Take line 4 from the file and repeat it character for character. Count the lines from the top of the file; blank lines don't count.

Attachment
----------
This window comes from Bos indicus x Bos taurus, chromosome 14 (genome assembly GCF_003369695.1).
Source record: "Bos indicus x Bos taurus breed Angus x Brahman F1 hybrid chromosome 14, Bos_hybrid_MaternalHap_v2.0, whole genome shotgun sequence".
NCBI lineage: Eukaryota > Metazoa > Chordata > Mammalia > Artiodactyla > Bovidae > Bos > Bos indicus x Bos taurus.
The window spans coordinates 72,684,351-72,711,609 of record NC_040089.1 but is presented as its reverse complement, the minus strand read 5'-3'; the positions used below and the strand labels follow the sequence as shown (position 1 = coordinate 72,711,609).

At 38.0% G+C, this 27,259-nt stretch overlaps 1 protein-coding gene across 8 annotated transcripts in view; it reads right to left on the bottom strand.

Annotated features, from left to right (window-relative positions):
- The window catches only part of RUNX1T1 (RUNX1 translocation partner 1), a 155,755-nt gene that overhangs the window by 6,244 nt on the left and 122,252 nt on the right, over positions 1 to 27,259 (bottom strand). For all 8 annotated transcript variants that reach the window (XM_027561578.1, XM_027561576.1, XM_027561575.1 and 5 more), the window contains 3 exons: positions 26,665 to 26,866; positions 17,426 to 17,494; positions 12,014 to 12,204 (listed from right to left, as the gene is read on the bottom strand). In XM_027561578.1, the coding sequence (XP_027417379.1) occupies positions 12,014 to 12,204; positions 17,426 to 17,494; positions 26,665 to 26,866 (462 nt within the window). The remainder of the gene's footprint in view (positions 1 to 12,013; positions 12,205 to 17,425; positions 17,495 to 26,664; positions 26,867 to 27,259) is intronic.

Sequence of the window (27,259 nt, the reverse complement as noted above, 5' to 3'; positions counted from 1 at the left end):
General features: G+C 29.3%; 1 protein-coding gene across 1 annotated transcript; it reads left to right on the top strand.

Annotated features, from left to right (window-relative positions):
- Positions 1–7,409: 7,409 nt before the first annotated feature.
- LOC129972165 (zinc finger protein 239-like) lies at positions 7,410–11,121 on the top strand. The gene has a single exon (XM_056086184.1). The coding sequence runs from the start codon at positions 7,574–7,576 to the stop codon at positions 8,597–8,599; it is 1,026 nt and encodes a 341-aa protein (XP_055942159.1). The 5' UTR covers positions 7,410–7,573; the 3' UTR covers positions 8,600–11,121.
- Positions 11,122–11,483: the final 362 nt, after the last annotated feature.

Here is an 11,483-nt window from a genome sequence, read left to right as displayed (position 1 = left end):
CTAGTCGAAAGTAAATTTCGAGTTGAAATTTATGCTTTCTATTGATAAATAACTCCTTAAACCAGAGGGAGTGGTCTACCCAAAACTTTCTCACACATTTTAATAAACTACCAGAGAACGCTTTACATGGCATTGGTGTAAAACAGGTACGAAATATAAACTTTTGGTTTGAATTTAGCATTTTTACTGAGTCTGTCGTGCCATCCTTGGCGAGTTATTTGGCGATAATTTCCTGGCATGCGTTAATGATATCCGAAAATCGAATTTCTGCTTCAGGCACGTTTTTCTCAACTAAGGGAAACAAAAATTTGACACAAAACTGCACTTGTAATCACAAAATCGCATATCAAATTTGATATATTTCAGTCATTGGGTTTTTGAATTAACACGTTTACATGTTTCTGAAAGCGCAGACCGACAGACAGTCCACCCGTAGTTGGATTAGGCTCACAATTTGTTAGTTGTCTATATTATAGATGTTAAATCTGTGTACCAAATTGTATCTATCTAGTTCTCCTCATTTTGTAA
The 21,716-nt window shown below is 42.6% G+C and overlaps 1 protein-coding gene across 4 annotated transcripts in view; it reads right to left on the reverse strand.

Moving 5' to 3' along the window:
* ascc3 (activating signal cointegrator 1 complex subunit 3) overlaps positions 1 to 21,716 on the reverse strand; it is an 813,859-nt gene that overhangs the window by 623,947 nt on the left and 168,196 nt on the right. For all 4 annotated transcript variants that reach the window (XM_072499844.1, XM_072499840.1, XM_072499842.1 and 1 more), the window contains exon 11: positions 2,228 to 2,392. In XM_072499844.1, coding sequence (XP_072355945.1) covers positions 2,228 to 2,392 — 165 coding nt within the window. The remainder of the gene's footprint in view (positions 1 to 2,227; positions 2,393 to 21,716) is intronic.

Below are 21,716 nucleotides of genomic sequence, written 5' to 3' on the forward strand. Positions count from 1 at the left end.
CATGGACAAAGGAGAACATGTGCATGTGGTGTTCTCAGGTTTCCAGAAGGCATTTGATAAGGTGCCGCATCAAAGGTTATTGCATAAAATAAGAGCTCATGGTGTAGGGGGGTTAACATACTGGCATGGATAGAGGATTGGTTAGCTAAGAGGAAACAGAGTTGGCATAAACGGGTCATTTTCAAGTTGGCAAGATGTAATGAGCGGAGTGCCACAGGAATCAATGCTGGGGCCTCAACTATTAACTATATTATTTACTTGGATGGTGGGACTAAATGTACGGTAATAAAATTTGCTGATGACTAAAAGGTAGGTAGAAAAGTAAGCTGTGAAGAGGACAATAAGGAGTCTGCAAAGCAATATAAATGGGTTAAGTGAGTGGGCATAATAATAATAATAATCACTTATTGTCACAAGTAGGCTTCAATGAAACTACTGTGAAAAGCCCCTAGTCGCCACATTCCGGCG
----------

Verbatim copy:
The window spans coordinates 72,684,351-72,711,609 of record NC_040089.1 but is presented as its reverse complement, the minus strand read 5'-3'; the positions used below and the strand labels follow the sequence as shown (position 1 = coordinate 72,711,609).